Blake Byle (they/he)
In the late 80s and early 90s feminist political theorists like Wendy Brown, Susan Okin and Catharine McKinnon published theoretical works on issues pertaining to women’s opression under the current system of government. They argued that the state perpetuates a masculinist prerogative through ambiguous yet entwined modalities. However, their analyses are limited because they are framed through a binary lens: masculinist system vs. women. The solution to this problem is through applying a more intersectional frame that relates the masculinist system to hetero-nonconforming subjects.
United States, hetero-noncomforming subjects live under a repressive regime that maintains and perpetuates a heteronormative standard as the dominant social, economic, and political status. The hetero-nonconforming status group is comprised of all individuals within a state that do not achieve, conform to, or fall victim to the heteronormative prerogative - that being the ideology which perpetuates social power for cis-gendered, white, upper-class, men as the dominant status within society. As such, the heternormative elite fully enjoys all of the rights and privileges guaranteed by the masculinist system.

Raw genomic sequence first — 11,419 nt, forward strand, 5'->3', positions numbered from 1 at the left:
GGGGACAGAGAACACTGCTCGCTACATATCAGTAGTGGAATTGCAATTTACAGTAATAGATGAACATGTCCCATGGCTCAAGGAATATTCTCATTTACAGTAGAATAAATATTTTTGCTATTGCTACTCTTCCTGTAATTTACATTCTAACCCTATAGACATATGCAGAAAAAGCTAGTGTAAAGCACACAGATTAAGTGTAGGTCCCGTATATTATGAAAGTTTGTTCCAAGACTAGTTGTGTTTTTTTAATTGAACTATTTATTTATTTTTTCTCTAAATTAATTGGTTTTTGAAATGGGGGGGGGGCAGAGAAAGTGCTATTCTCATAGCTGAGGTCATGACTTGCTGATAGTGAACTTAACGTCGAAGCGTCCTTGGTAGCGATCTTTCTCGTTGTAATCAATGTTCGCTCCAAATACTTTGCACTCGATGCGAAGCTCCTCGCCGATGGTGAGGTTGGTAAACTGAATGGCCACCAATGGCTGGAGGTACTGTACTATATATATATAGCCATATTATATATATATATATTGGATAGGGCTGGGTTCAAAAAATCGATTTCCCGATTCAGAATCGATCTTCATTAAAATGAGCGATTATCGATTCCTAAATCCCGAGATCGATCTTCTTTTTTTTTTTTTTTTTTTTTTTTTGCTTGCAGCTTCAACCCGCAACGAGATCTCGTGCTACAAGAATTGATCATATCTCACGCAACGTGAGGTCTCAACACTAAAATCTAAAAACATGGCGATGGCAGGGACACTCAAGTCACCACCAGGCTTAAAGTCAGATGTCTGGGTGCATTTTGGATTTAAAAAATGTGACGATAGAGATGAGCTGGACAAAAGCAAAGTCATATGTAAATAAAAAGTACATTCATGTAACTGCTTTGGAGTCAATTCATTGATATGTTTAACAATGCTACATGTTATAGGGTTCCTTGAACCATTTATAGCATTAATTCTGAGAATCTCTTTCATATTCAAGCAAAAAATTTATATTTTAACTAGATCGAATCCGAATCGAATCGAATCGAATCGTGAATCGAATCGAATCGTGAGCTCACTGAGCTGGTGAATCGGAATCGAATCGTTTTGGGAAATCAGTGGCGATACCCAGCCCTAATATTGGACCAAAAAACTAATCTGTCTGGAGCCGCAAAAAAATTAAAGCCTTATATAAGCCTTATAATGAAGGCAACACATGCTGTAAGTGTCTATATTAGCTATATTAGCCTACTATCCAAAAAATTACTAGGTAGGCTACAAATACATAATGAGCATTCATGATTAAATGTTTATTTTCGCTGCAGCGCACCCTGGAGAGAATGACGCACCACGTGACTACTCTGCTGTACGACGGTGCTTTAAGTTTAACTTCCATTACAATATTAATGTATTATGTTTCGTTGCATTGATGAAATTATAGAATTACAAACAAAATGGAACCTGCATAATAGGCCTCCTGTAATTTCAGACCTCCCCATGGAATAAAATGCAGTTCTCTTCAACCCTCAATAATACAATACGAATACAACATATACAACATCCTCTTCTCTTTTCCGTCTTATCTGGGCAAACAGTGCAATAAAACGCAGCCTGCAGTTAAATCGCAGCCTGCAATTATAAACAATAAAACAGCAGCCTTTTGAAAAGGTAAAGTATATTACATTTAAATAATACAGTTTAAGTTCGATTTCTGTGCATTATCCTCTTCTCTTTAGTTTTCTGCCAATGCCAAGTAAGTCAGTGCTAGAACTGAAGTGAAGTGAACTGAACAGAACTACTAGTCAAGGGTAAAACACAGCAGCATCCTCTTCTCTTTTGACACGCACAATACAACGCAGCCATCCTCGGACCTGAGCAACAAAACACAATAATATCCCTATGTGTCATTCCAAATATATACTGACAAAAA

On the other hand, hetero-nonconforming individuals do not get to fully enjoy the rights and privledges guarenteed by the masculinist system. The disparities between the heteronormative elite and the hetero-nonconforming individual is maintained by a facade that symbolically guarantees equal rights to all citizens while at the same time not equally dispersing those rights.
The system devised the facade by employing rhetoric which prides itself on universal equality while also maintaining subclasses of citizenship. Jean Jacques Rousseau calls this concept civil-slavery; the social contract theory that warns not to hand over an excessive amount of one’s own “natural” freedoms because they will be regulated, maintained, and structured by the state. For instance, constitutional amendments that expand freedoms to historically marginalized social groups are guaranteed on paper but not guaranteed to be equally dispersed. The 13th, 14th, 15th, and 19th amendments guaranteed voting rights to all citizens equally regardless of previous condition of servitude, race, or sex. However, it was not until the Civil Rights Act of 1964 that codified the equal dispersion of voting rights to BIPOC and women. You may concede that while the system was a little late to the game in emancipating everyone besides white men, they still got to it eventually. But you would be wrong and further strengthening my point! This is precisely how this feature works. It is a facade that on its face guarantees all rights equally, but does not equally disperse those rights behind the scenes. Even today, legislators are still attacking equal access to the ballot in Georgia, Arkansas, Texas to name a few.